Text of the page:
Do we, as residents of Earth, have a moral obligation to protect the future of our planet? Of course we do, in my opinion. It is almost shocking to me that this is even a question, and yet, here we are. The fact that anyone might believe that it is alright to destroy a planet that is billions of years old that did fine without humans for almost the entirety of that time, or even act with indifference – and thus directly contribute to its inevitable demise due to what we are doing to the ecosystem, is saddening, angering and upsetting on many levels. We are destroying our planet at an exponential rate. The overarching reasons for not doing anything, even when the majority of people can see and agree that we are not living in a sustainable way, boil down to money most of the time.
Wanting to get or stay rich, at the expense of the “little guys”, or those that just do not want to invest their money now for the future. But, for the “little guys”, such as Inuit people or the people living on Kiribati, who are at the mercy of those that are bigger, in power and have more money – the outlook is dim. There are still people disputing whether or not climate change is “real”, while it is happening already – polar ice caps melting, islands and coastal cities are beginning to disappear, and entire communities and even countries are being displaced. Why? Because there is still money to be made from oil, from deforestation, from pollution, from overfishing… from convenience. I believe that a lot of us realize it is wrong, and even so, we continue to do things that contribute to the destruction of the environment, far more than we would need to in order to be comfortable, much less live. We ask “why bother?” and blame the billions of people in other countries for canceling out any good we can do. It does seem futile.
There really isn’t much time, if any, to reverse the effects long enough for future generations to survive here on Earth according to many scientists. Really, though, individuals do have a limited ability to help, much less reverse the effects of climate change and environmental destruction. It is very much the moral obligation of the “big guys” that are causing the majority of the problems, in my opinion. Corporations, wealthy and large countries – in addition to individuals, will all need to change their ways in order for us to redeem our planet – it is a collaborative effort. Surprisingly, instead of pouring money into environmental programs, clean energy, space, or anything else that may help us in the near future, we (the United States particularly) spend the majority of our country’s budget on military defense. I feel like that says a lot about where we are as a species.
Cuba is an interesting country to look at when considering the environmental crises facing so many. Cuba happens to have “exceptional biodiversity”, with many plants and animals seen nowhere else in the world. This makes it important to protect this land, and therefore important to convert to sustainable lifestyles and laws, and do anything possible to prevent or reverse the effects of climate change, although the effects are, like in many other places – especially islands, already hitting Cuba hard. The environmental issues that affect Cuba are often water scarcity, due to drought caused by rising temperatures and unpredictable weather patterns, deforestation, soil degradation, loss of biodiversity, garbage and waste issues and air pollution.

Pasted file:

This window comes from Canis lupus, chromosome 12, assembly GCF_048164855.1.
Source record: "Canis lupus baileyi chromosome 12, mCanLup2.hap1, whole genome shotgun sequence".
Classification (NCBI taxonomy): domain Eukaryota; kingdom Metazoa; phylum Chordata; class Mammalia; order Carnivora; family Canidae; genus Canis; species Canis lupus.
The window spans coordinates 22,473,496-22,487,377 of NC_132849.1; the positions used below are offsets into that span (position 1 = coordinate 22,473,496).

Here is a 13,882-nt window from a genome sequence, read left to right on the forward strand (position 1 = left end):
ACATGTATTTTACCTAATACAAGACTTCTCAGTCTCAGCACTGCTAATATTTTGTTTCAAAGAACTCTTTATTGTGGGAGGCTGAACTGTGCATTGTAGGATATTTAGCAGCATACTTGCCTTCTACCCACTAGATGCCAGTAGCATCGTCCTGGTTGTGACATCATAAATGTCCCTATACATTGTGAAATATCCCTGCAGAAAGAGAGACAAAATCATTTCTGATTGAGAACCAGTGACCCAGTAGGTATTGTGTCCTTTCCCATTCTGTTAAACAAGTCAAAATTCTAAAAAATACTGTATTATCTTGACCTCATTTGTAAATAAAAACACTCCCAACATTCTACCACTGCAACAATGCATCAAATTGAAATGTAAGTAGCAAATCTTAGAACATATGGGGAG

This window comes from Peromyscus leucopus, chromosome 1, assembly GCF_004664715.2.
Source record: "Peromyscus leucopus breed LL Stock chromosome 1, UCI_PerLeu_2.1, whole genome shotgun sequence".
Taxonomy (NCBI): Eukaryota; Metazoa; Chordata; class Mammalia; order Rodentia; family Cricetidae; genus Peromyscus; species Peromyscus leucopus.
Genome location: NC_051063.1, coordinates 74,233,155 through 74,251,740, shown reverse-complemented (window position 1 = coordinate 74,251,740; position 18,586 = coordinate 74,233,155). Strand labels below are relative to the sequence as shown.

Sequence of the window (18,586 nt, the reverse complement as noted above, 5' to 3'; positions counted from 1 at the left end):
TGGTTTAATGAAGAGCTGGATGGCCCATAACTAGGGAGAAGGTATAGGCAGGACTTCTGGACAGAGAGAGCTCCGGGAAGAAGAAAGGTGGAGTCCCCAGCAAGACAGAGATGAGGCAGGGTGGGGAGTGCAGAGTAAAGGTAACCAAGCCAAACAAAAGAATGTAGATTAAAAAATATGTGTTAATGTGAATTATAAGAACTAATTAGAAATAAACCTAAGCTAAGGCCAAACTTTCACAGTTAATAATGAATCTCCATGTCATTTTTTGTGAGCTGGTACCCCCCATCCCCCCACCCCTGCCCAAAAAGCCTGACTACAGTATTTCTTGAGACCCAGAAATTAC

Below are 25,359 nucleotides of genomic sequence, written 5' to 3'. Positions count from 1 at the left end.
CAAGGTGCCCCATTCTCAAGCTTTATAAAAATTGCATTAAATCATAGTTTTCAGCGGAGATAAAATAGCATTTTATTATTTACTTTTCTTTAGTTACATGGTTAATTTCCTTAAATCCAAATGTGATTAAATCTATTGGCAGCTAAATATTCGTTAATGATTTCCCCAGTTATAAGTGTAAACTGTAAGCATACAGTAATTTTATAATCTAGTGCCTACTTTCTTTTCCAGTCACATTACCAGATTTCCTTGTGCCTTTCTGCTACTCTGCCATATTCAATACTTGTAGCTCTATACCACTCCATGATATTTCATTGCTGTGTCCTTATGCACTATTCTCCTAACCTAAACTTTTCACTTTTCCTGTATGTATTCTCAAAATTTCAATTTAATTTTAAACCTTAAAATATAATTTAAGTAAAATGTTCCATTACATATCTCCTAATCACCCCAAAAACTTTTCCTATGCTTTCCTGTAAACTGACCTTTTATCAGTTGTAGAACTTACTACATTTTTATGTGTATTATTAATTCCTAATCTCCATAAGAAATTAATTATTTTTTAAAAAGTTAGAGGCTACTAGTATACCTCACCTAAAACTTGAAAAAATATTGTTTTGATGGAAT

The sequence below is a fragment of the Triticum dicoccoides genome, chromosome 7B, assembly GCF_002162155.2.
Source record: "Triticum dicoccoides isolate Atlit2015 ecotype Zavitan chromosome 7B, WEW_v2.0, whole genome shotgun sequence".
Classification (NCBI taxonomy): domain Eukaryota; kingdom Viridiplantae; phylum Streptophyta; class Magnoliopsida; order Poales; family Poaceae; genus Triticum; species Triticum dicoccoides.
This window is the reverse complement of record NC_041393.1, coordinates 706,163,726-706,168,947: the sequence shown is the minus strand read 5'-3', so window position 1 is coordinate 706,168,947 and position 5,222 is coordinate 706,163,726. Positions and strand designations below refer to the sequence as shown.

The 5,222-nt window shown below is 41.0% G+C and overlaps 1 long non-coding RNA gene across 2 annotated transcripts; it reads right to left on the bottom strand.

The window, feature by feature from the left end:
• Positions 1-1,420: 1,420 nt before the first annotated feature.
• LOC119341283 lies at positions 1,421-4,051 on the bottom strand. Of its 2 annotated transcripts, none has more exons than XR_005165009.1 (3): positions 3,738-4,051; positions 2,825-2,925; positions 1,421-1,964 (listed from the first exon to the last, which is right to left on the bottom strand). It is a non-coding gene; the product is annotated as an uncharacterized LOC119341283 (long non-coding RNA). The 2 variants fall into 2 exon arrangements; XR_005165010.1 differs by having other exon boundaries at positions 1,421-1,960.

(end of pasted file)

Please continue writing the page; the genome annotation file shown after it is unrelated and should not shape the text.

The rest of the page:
Cuba is actually ahead of the rest in many respects, called an “Accidental Eden” because of its history of development. While the environment in Cuba has been threatened and harmed in ways such as destroying habitats with farmland from expanding sugar and tobacco production, industrial development polluting the country, as well as lack of passion for the environment often influenced by political views, and Cuba’s focus more on agricultural development than industrial, which may have been its saving grace. Additionally, the US embargo on Cuba may have actually helped keep them from worse environmental destruction because the travel ban kept millions away, while also straining the economy, which was, in fact, another reason the environment is not as bad off as it could be. The fact that Cuba has been suffering economically kept them from destructing the island themselves since they were unable to move to using less sustainable ways of farming for their large agriculture economy. Also, an important effect was after the Soviet Union collapsed and there were fuel and import/export shortages, Cuba was further forced to find more sustainable ways of living.
Fidel Castro’s 1992 address to the UN Earth Summit in Rio De Janeiro expresses this attitude of environmental awareness and urgency:
“An important biological species is in danger of disappearing due to the fast and progressive destruction of its natural living conditions: mankind. We have now become aware of this problem when it is almost too late to stop it. … Tomorrow it will be too late to do what we should have done a long time ago.”
Cuba has taken some other steps toward sustainability, including efforts toward environmental and sustainability education programs, creating protected areas, implementing biking efforts, reforestation, clean up of garbage, and new laws. Groups like water.org and Greenpeace don’t appear to have much of a presence in Cuba, but the group Care.org helps in Cuba with a long list of human and environmental issues – such as poverty, clean water, agriculture, women’s rights, social justice, and climate change issues, and ChinaWaterRisk has worked to help Cuba’s water scarcity problem. The US embargo being lifted may be a blessing in the sense that Cuba’s economy – specifically tourism – will benefit, but since tourism is one of the biggest threats to wildlife and pollution, will it be at the cost of the environment?